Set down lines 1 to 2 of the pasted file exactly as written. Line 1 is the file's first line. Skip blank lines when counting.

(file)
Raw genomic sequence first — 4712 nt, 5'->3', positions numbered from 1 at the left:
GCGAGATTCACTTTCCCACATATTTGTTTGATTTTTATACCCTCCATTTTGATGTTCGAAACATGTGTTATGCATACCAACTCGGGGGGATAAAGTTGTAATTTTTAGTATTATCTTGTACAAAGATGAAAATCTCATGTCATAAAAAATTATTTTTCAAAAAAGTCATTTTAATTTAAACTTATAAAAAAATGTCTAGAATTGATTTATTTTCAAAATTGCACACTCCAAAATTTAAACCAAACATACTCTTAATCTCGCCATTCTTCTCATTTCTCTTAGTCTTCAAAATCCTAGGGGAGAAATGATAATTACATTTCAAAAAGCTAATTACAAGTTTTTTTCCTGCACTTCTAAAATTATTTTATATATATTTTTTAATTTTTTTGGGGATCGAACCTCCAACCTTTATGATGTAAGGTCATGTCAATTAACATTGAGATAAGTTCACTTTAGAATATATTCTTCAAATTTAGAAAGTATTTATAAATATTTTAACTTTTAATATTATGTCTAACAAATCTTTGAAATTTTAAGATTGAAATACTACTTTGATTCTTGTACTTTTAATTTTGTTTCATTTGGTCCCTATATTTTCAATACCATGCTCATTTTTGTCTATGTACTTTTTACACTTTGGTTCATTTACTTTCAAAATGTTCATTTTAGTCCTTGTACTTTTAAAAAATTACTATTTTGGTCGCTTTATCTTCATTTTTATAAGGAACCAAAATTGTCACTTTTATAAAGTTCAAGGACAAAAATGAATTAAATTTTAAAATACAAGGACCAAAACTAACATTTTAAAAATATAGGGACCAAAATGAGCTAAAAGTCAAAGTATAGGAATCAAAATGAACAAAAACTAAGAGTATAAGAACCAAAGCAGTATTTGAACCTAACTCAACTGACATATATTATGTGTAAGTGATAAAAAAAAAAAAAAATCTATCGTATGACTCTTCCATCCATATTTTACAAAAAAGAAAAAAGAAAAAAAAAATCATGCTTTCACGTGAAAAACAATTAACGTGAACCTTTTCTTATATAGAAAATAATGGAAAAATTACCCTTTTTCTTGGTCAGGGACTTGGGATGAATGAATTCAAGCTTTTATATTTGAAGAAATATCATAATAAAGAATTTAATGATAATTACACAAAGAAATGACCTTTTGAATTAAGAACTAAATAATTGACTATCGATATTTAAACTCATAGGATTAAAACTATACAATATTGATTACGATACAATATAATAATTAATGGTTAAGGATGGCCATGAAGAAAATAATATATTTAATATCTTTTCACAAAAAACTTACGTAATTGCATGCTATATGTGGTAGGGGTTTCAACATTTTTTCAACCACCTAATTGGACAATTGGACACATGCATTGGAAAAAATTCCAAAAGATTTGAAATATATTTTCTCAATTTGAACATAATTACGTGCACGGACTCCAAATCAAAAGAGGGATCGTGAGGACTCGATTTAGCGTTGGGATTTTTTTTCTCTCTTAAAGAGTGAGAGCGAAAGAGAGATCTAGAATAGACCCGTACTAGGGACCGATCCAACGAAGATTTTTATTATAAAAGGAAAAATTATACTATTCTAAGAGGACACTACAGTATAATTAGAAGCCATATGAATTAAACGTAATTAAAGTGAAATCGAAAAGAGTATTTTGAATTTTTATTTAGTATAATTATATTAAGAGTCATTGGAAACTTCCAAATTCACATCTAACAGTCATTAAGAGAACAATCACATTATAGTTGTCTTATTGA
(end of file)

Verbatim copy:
Raw genomic sequence first — 4712 nt, 5'->3', positions numbered from 1 at the left:
GCGAGATTCACTTTCCCACATATTTGTTTGATTTTTATACCCTCCATTTTGATGTTCGAAACATGTGTTATGCATACCAACTCGGGGGGATAAAGTTGTAATTTTTAGTATTATCTTGTACAAAGATGAAAATCTCATGTCATAAAAAATTATTTTTCAAAAAAGTCATTTTAATTTAAACTTATAAAAAAATGTCTAGAATTGATTTATTTTCAAAATTGCACACTCCAAAATTTAAACCAAACATACTCTTAATCTCGCCATTCTTCTCATTTCTCTTAGTCTTCAAAATCCTAGGGGAGAAATGATAATTACATTTCAAAAAGCTAATTACAAGTTTTTTTCCTGCACTTCTAAAATTATTTTATATATATTTTTTAATTTTTTTGGGGATCGAACCTCCAACCTTTATGATGTAAGGTCATGTCAATTAACATTGAGATAAGTTCACTTTAGAATATATTCTTCAAATTTAGAAAGTATTTATAAATATTTTAACTTTTAATATTATGTCTAACAAATCTTTGAAATTTTAAGATTGAAATACTACTTTGATTCTTGTACTTTTAATTTTGTTTCATTTGGTCCCTATATTTTCAATACCATGCTCATTTTTGTCTATGTACTTTTTACACTTTGGTTCATTTACTTTCAAAATGTTCATTTTAGTCCTTGTACTTTTAAAAAATTACTATTTTGGTCGCTTTATCTTCATTTTTATAAGGAACCAAAATTGTCACTTTTATAAAGTTCAAGGACAAAAATGAATTAAATTTTAAAATACAAGGACCAAAACTAACATTTTAAAAATATAGGGACCAAAATGAGCTAAAAGTCAAAGTATAGGAATCAAAATGAACAAAAACTAAGAGTATAAGAACCAAAGCAGTATTTGAACCTAACTCAACTGACATATATTATGTGTAAGTGATAAAAAAAAAAAAAAATCTATCGTATGACTCTTCCATCCATATTTTACAAAAAAGAAAAAAGAAAAAAAAAATCATGCTTTCACGTGAAAAACAATTAACGTGAACCTTTTCTTATATAGAAAATAATGGAAAAATTACCCTTTTTCTTGGTCAGGGACTTGGGATGAATGAATTCAAGCTTTTATATTTGAAGAAATATCATAATAAAGAATTTAATGATAATTACACAAAGAAATGACCTTTTGAATTAAGAACTAAATAATTGACTATCGATATTTAAACTCATAGGATTAAAACTATACAATATTGATTACGATACAATATAATAATTAATGGTTAAGGATGGCCATGAAGAAAATAATATATTTAATATCTTTTCACAAAAAACTTACGTAATTGCATGCTATATGTGGTAGGGGTTTCAACATTTTTTCAACCACCTAATTGGACAATTGGACACATGCATTGGAAAAAATTCCAAAAGATTTGAAATATATTTTCTCAATTTGAACATAATTACGTGCACGGACTCCAAATCAAAAGAGGGATCGTGAGGACTCGATTTAGCGTTGGGATTTTTTTTCTCTCTTAAAGAGTGAGAGCGAAAGAGAGATCTAGAATAGACCCGTACTAGGGACCGATCCAACGAAGATTTTTATTATAAAAGGAAAAATTATACTATTCTAAGAGGACACTACAGTATAATTAGAAGCCATATGAATTAAACGTAATTAAAGTGAAATCGAAAAGAGTATTTTGAATTTTTATTTAGTATAATTATATTAAGAGTCATTGGAAACTTCCAAATTCACATCTAACAGTCATTAAGAGAACAATCACATTATAGTTGTCTTATTGA